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Birdwatching in Africa - Pearl-spotted Owlet, Glaucidium perlatum

The Pearl-spotted Owlet (Glaucidium perlatum) is an owl that breeds in Sub-Saharan Africa. This species is a part of the larger grouping of owls known as typical owls, Strigidae, which contains most species of owl. The other grouping is the barn owls, Tytonidae.

Distribution and subspecies
The pearl-spotted owlet occurs in sub-Saharan Africa from Senegal in the west, east to Sudan and Eritrea, south to eastern South Africa and then north through Namibia to western Angola. It avoids dense rainforests, montane forests and treeless areas such as deserts.

Two subspecies are currently recognised:

• Glaucidium perlatum perlatum: Senegal and Gambia to western Sudan

• Glaucidium perlatum licua: Eastern Sudan and Ethiopia to northern South Africa, Angola and Namibia.

Range map from

Range map
Range map from - Ornithological Portal is one of those MUST visit pages if you're in to bird watching. You can find just about everything there

The pearl-spotted owlet is small (about 19 cm) and stocky, with a longish tail. The upperparts are rich brown, heavily spotted with white and showing a white shoulder bar. The underparts are white, streaked with brown. The facial disc is white and the eyes are yellow, it has been said to have a "cross" expression.

There are two eyespots on the nape. Sexes are similar, but young birds are paler with a shorter tail and may have more prominent eye spots on the nape. The flight is deeply undulating.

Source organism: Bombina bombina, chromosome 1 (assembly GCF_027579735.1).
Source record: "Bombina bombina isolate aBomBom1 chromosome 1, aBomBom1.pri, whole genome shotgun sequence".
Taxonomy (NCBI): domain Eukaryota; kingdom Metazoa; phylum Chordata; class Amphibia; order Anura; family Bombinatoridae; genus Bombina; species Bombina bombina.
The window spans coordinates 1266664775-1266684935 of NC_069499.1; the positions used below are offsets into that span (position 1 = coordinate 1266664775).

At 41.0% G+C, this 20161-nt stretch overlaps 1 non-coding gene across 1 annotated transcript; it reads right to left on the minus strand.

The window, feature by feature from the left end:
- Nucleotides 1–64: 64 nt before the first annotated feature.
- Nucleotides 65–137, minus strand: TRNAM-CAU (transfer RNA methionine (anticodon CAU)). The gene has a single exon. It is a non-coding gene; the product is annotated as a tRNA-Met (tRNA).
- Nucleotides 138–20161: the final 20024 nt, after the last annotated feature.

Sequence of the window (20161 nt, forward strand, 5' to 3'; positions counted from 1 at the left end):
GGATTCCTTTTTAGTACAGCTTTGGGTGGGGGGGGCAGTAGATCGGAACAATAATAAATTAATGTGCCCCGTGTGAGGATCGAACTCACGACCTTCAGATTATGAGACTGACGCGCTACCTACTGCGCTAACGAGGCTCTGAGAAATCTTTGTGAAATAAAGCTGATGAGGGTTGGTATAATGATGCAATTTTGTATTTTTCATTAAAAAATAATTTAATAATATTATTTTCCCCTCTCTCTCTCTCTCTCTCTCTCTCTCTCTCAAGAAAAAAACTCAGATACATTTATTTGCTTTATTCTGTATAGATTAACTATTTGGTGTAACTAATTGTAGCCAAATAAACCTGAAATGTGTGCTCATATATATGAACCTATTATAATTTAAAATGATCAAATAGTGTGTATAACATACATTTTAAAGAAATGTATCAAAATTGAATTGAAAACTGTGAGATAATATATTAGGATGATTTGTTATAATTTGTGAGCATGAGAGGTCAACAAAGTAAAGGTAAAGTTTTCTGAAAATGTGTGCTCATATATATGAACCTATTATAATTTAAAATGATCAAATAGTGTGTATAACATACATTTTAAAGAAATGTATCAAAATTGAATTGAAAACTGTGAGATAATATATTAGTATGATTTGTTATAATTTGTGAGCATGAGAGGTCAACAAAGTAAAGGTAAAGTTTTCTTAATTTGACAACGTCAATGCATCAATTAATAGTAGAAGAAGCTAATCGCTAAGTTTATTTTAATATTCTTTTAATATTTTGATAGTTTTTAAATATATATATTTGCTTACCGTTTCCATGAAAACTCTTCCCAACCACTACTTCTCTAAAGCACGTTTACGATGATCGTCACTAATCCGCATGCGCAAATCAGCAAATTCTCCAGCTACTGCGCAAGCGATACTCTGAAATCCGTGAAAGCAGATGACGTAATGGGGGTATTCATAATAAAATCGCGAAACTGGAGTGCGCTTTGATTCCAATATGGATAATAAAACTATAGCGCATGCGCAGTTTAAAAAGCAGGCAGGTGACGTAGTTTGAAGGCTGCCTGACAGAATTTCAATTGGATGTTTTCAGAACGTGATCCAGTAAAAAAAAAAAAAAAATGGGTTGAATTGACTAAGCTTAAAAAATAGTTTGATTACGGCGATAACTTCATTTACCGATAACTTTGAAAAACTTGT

The commonest call is a whistled tu-tu-tu-tu-tu-tu-tu but like other owlets it has a varied repertoire, including an explosive, drawn out "whet" which may be an alarm call.

Length: 19 cm
Weight: 61 - 147 g
Distinctive Feature

Similar Species

From opus at the forum for wild birds and birding.
Female / Male

• Sexes are similar, but young birds are paler with a shorter tail.

From opus at the forum for wild birds and birding.

Listen to the Pearl-spotted Owlet

Remarks from the Recordist

Harrassed by Common Bulbul and Gonolek.

The pearl-spotted owlet is a common and easily seen bird in open woodland and savannah. It nests in a hole in a tree, such as a disused barbet nest, laying 2-4 eggs. The male sings from the entrance of the cavity before breeding then calls from within it, making a series of wailing notes.

This species often hunts by day, and can be readily located by the small birds that mob it while it is perched in a tree. It hunts a variety of small prey, including small vertebrates and arthropods such as grasshoppers, crickets, beetles, spiders, and millipedes. Most hunting is done from perches.

Conservation status
Conservation status
Least Concern (IUCN 3.1)
IUCN Red List of Threatened Species. IUCN. 2016: e.T22689203A93222668.

From Wikipedia, the free encyclopedia
From Wikipedia, the free encyclopedia

Sighted: 22 October 2019(Date of first photo that I could use)
Location: Awash National Park, Ethiopia

Pearl-spotted Owlet, Glaucidium perlatum
Pearl-spotted Owlet - 22 October 2019 - Awash National Park, Ethiopia

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